Today, the aid these virtual assistants provide remains limited. Most users of Google Home and Amazon Echo devices — which host Assistant and Alexa, respectively — stream music, play audio books, and control smart-home devices, according to surveys by San Francisco analytics firm VoiceLabs.
Still, the virtual agent’s foundation in AI means the more it learns about a user’s preferences and behaviors, the better job it can do. So while experts predict a handful of firms will dominate in this field — most agree Apple, Google and Amazon will be major players, with Microsoft in a lesser role — they’re split on whether consumers will be served best by one bot, or more.
“People want one assistant, they don’t want two,” said Jan Dawson, chief analyst at Jackdaw Research in San Jose. “You want one assistant, to be very readily available wherever you are.”
However, the various assistants will likely end up somewhat specialized in their expertise, with Google’s Assistant, for example, excelling in providing knowledge and managing schedules, and Microsoft’s Cortana leading on gaming, said VoiceLabs CEO Adam Marchick. In a few years, many people will use two or three different assistants, Marchick predicted.
The industry stands at a critical moment, because the first highly effective help-bot to get a foothold in a consumer’s home, phone or car will likely stay, creating a barrier to competitors, Marchick said.
In order for a virtual helpmate to run your life, it needs to engage with the providers of all the services you rely on, from your calendar app to your Uber ride. Those providers must either partner with the company operating the assistant, or design their app to integrate with the assistant. So Spotify will stream music upon request via Alexa, and Honeywell’s smart-home thermostat, via Assistant, will bump up the temperature 15 minutes before Grandma’s expected arrival.
For providers, “if there is a competitive advantage to be gained, then absolutely they will do it,” said Brett Sappington, senior director of research at market research firm Parks Associates.
For all the major players, virtual assistants provide important data that fuels the AI that powers and improves them, making both the assistants and the products they live in ever more marketable. For Amazon, Alexa is an enthusiastic purchasing agent for the e-commerce that drives the firm. For Google, Assistant is a turbocharged vacuum for the data the company collects to sell ads targeted directly at users.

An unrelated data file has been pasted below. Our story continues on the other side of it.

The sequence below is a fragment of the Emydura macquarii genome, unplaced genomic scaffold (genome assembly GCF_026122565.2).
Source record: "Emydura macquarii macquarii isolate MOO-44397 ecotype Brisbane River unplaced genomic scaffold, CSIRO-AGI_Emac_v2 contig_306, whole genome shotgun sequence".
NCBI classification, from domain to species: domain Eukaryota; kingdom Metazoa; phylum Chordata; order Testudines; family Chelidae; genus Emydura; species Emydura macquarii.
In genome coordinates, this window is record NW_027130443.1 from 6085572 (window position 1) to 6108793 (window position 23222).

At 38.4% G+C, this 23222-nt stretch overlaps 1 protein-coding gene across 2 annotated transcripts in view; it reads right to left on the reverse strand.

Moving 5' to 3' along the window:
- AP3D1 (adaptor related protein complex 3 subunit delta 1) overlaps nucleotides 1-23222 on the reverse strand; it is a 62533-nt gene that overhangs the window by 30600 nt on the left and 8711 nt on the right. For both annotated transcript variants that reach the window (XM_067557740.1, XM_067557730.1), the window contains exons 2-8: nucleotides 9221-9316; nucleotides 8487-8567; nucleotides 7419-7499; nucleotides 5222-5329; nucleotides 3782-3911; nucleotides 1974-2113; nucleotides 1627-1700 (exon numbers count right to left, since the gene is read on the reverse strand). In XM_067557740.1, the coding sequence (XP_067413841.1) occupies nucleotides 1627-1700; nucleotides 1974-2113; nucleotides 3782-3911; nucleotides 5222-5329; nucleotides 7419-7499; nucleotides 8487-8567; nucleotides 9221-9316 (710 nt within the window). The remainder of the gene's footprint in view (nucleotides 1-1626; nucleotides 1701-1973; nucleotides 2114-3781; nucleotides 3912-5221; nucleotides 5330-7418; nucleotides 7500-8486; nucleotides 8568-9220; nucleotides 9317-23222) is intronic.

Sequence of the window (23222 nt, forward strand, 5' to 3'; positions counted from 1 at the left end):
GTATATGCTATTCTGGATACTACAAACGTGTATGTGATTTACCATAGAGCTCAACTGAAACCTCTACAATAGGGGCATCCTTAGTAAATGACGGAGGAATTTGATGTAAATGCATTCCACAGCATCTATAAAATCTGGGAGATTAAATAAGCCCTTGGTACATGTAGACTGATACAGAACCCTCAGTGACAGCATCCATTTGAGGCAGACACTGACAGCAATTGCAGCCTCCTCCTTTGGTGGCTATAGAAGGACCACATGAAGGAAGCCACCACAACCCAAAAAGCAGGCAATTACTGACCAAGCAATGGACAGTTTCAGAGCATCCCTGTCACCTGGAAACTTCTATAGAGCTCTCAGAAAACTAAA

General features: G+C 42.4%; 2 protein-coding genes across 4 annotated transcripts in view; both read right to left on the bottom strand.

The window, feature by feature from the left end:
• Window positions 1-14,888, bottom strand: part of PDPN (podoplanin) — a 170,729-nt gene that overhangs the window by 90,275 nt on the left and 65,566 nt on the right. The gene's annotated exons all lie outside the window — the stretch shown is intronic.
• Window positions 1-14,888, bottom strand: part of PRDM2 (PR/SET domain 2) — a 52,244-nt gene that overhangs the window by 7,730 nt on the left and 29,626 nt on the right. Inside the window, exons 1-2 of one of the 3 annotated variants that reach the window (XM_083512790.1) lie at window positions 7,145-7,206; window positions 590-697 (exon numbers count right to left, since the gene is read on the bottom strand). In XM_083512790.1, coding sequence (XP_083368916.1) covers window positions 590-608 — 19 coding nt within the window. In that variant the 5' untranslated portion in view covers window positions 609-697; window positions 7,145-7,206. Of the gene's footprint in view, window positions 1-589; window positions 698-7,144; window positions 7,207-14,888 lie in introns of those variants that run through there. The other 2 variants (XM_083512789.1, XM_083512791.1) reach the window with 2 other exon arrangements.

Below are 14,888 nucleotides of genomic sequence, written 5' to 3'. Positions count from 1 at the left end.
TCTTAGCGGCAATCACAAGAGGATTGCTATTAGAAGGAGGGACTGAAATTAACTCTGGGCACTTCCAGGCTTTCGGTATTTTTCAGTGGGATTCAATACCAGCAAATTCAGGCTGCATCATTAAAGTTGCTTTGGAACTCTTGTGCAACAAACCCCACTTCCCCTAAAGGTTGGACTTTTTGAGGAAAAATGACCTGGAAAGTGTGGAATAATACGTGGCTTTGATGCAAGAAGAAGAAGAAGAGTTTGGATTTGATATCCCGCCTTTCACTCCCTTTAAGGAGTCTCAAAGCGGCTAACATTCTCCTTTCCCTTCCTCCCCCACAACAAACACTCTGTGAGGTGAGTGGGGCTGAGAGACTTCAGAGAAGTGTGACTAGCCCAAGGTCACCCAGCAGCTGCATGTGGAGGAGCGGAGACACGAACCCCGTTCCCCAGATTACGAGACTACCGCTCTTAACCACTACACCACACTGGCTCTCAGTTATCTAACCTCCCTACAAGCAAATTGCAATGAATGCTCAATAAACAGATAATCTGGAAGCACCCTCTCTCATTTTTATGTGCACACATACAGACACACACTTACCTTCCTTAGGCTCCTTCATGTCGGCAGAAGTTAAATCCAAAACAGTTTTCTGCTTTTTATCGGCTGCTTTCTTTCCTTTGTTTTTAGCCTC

Underlying the projected expansion of virtual assistants is the “voice first” approach to personal technology, said Brian Roemmele, a Los Angeles tech entrepreneur and expert in voice computing. Voice operation keeps hands free and it’s faster, he noted, because speaking conveys information more quickly than typing.
So far, both Google and Amazon have focused largely on home-based assistants. Google’s new Pixel phones host Assistant, but it has an uphill battle because Apple has far more phones equipped with Siri on the market, said Tim Bajarin, an analyst with San Jose market research firm Creative Strategies.
The popularity of Amazon’s Echo and Alexa notwithstanding — the company has sold more than 8 million Echo devices since rolling them out in late 2014, according to Consumer Intelligence Research Partners — most people want their virtual assistant on their phones, Bajarin said.
“When you’re driving, that’s critical, or if your hands are busy,” Bajarin said. “The phone will continue to dominate as the vehicle for delivering the virtual assistant.”
Putting these robo-helpers into cars’ onboard systems has become a priority for major firms, including Microsoft, which seeks to extend the reach of its PC-based Cortana through the “connected-vehicle” platform it announced this year.
In January, Nissan announced it would integrate Microsoft’s platform into its cars. Siri already can be used in a car via a phone or Apple’s CarPlay system, or in cars sold with Siri integration built in. Hyundai is bringing Alexa and Google’s Assistant into some of its cars so, for example, an owner could start their car from their living room.
While building the supreme help-bot is clearly a priority for many major tech firms, experts say the software today lacks the knowledge base to take the next big leap: to enable virtual assistants that can predict our needs to serve us better.
“Some of it is just raw amounts of data and understanding about how the world works and what humans expect,” Reticle’s Rubin said.
Which companies rise to dominance depends both on the capability of their bots and the draw of the gadgets that house them.
“The story has not been written on what success is going to be in this space,” Sappington said.